1890-1910 Vintage Buildings
One of the first things visitors notice as they venture into the Midtown district are the trees. Throughout the city there are more than 250,000 of them--deciduous, fruit, flowering and palm. When you see a row of three-story palms gently swaying above a row of quaint Midwestern Victorians along a Midtown street you'll know you're not in Kansas anymore. Many of the trees are elms and oaks planted by homesick easterners that have now grown into huge size. In the summers, when temperatures average in the high 90s, their cool shade is welcome. This district is much more than a residential neighborhood. Along the shady streets you'll find several cutting-edge off-Broadway theaters, a diversity of art galleries, fine and down-home dining, as well as nightspots catering to every taste.
Davis and Woodland
Sacramento's development has always been in easterly directions. Unfortunately, the Sacramento River, which did so much to put the city on the map, had the alarming habit of flooding on a regular basis. The early town was practically erased from the face of the earth several times before levees were built. Today, the Causeway, a section of I-80 on stilts, crosses the Yolo Bypass, a flood-control canal which can expand to the size of a small sea in winter, and connects downtown Sacramento with Davis, a college town 11 miles to the west. Davisites are nothing if not concerned with all things cultural. The University of California, Davis, attracts thousands of students and faculty with a taste for non-mainstream entertainment. On campus and within the small downtown, which has seen a spurt of growth during the past few years yet has preserved its family oriented character, the streets overflow most evenings with townsfolk seeking unique, live events such as poetry readings, live theater, gallery openings and music concerts. There is also an interesting array of restaurants offering Asian, Mexican, European and American cuisines, plus pubs and coffeehouses.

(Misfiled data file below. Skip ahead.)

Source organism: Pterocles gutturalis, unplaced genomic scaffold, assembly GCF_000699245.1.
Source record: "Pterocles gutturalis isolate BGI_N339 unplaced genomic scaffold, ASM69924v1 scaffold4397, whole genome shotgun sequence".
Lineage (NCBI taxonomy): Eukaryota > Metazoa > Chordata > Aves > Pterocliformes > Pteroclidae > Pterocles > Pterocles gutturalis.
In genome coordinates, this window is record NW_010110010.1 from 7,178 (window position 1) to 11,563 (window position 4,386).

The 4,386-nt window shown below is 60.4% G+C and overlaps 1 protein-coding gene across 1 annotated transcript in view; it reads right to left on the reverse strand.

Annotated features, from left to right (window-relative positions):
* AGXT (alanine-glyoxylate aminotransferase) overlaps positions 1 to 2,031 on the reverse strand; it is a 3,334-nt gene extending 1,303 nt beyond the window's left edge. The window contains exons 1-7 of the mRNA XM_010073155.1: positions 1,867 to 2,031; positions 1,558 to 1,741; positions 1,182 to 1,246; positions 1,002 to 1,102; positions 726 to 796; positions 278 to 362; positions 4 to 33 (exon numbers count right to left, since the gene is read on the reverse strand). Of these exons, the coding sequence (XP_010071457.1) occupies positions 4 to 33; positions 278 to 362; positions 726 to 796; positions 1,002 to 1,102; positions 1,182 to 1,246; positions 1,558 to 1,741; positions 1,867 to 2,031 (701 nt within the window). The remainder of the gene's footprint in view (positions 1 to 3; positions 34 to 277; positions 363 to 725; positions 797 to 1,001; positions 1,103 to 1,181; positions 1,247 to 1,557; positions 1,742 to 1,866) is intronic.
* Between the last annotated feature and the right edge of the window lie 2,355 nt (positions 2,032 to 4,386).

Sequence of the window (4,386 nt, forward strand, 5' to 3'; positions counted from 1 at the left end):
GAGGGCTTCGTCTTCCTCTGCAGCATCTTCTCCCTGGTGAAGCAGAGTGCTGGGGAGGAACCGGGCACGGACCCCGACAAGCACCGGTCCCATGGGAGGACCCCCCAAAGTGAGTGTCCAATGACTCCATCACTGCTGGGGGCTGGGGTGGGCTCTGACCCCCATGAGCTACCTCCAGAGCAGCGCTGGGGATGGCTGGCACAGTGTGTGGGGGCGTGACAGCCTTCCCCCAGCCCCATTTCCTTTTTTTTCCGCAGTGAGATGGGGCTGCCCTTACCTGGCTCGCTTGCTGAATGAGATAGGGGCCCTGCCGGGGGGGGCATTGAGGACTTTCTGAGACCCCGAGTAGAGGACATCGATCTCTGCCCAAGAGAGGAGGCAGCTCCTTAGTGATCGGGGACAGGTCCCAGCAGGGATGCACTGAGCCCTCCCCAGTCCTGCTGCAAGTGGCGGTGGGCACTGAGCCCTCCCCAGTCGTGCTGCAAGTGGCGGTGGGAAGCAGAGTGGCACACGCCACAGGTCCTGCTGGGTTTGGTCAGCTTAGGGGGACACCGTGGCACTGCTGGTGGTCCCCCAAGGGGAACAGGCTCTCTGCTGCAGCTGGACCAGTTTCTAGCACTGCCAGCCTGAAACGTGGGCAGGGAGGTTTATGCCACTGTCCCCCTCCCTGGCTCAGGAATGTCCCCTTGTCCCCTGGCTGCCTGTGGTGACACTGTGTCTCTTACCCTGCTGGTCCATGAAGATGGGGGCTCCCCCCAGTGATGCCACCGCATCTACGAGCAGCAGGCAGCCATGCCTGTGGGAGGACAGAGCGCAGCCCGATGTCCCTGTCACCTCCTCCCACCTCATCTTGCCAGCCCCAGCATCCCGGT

Ten miles north, Woodland offers an Historic District centered around the restored Opera House which offers quality amateur productions of musicals, dramas and comedies. A short stroll away along the leafy streets are movie theaters, nightclubs, and restaurants ensconced in restored Victorian houses. An interesting local history museum in one of the original ante-bellum farmhouses, features a potpourri of memorabilia: treasures such as political campaign buttons and antique stereograph images.